There’s a lot of different companies in our space that don’t necessarily sell swag. They sell other products to the office manager or other products to the HR manager, that we could really parlay and work on. We could promote them to our audience. They could promote us to their audience. We’ve been trying a lot of different things, affiliate marketing, a lot of different stuff, but usually it’s always the one or two kind of traction channels that are the most beneficial at that time. And right now it’s SEO [inaudible] hands down has been the best driver of customers for us.

Stephanie:

Okay. I want to dive into that a bit then, because I hear people are always talking about SEO. There’s so many SEO agency, they’ll do all this SEO stuff for you. I think there’s like tons of bar jokes, maybe not bar jokes. Maybe just be regular jokes about SEO agencies and consultants and stuff. I want to dive into, what are you guys actually doing when it comes to your SEO strategy because it sounds like it’s been successful? How are you finding out what topics to write about? What are you seeing work? Give me all the nitty-gritty on what you all are doing behind the scenes.

Jeremy:

Yeah. I think from the very beginning with SEO, it was about making our site compatible and making it work for Google traffic. Our site, at the very beginning … I’m a branding person. My background is in branding and user experience design for the customer. There’s a lot of things that are behind the scenes that Google looks at, that the customers don’t even realize. And frankly, it doesn’t even mean anything to the customers. I had to learn that. I didn’t know anything about that. Frankly, I’m fairly new to SEO. We started really 18 months ago and I realized our organic rankings should be a lot higher based on our brand, based on these experience. We’re getting a quality product out there and it should be getting a lot more traffic. The first step was just analyzing our site and realizing, “Well, how do I make the site faster?”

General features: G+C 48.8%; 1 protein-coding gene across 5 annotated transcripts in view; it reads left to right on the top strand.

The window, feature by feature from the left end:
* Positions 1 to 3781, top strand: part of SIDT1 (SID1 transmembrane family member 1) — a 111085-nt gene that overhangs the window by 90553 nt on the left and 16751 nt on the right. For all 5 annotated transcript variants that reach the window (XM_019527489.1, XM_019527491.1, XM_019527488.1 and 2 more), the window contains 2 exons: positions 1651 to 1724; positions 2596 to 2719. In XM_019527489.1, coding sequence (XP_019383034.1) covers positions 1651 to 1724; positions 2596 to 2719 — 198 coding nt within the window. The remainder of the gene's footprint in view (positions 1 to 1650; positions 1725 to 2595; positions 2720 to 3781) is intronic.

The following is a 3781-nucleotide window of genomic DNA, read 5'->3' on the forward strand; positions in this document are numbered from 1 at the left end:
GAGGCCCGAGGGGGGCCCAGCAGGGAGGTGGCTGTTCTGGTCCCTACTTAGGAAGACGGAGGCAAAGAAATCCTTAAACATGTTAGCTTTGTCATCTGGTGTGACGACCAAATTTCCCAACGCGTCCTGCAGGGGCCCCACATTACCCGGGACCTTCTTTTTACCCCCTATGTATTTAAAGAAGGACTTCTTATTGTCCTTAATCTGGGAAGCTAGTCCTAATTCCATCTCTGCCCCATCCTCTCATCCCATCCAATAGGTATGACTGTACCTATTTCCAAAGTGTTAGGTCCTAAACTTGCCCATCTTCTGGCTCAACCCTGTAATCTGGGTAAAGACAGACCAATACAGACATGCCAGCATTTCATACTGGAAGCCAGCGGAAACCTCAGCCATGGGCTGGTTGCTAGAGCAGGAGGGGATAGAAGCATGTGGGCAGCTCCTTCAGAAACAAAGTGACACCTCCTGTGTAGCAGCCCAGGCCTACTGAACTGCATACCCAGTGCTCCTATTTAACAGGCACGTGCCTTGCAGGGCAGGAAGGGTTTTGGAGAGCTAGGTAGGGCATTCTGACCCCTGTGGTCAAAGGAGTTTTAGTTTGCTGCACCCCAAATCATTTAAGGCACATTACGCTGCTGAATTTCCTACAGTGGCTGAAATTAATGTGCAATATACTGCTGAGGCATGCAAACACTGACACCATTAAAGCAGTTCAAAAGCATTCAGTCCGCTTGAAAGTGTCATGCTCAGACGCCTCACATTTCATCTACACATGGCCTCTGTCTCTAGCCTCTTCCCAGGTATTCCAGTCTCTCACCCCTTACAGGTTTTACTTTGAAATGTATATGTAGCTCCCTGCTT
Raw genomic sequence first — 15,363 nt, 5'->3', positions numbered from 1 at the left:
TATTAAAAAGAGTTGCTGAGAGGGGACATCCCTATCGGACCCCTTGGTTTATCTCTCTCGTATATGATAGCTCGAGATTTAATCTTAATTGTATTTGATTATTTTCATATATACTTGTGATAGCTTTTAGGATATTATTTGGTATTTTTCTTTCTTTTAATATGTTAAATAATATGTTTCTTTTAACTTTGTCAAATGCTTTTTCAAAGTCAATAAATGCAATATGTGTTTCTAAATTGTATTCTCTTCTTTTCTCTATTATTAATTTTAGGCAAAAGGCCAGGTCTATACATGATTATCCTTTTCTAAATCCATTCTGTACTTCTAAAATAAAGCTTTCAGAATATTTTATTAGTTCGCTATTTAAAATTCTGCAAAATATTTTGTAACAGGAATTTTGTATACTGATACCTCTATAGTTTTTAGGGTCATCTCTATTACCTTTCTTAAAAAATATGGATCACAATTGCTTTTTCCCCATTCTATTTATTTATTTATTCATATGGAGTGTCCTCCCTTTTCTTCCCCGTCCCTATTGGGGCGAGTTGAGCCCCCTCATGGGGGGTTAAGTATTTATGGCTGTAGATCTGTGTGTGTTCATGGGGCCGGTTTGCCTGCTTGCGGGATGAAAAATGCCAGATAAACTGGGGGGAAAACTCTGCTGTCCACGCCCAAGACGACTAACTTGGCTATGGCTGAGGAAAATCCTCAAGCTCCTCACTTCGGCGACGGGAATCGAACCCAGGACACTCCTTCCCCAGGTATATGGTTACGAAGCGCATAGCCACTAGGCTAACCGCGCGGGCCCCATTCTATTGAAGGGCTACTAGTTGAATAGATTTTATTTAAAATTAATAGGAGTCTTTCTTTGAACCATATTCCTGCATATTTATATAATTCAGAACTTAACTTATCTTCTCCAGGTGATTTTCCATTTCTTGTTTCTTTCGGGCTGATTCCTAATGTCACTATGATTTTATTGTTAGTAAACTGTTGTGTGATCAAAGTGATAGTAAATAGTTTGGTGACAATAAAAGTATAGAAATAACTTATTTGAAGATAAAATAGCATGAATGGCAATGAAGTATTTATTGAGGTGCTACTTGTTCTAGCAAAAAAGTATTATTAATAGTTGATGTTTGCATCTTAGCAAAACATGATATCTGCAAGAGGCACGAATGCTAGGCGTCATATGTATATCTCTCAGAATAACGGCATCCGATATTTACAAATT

Jeremy:

Or, “How do I make the site make more sense in terms of Google?” So for example, on every single product page, 18 months ago, we had no other associated products below the fold. Now, most people don’t necessarily look at those below the product the fold because they’re trying to upload their logo, mock-up things. There’s a lot of stuff for them to do on the product builder page to add to cart. But you need to add those other products below the fold, so that in terms of Google, they see that that product listing is connected to four other products or so, right. There’s all these small kind of tweaks or theoretically, you want to keep adding and making your site feel refreshed. You’re not going to be refreshing your homepage every single two weeks. It doesn’t happen.

Jeremy:

You’re not going to be redesigning your product builder page every two weeks or your browsable experience every two weeks. What you can do, is you can maybe put like a blog post in your footer, make it like the latest blog posts. Every time you update your blog, every day or every two days, your site is getting refresh constantly. There’s all these kinds of small kind of tweak things that you could do in terms of overall site. And then it’s about kind of pinpointing the content that you really want to go after and saying, “Well, who is our buyer?” So, really understanding who your customer is and trying to write really good content, not just like throw away stuff, really good content with great subject lines that get people to read something and learn something, get real value out of it that might not be about swag related, but has to do with swag adjacent, if you will.

Jeremy: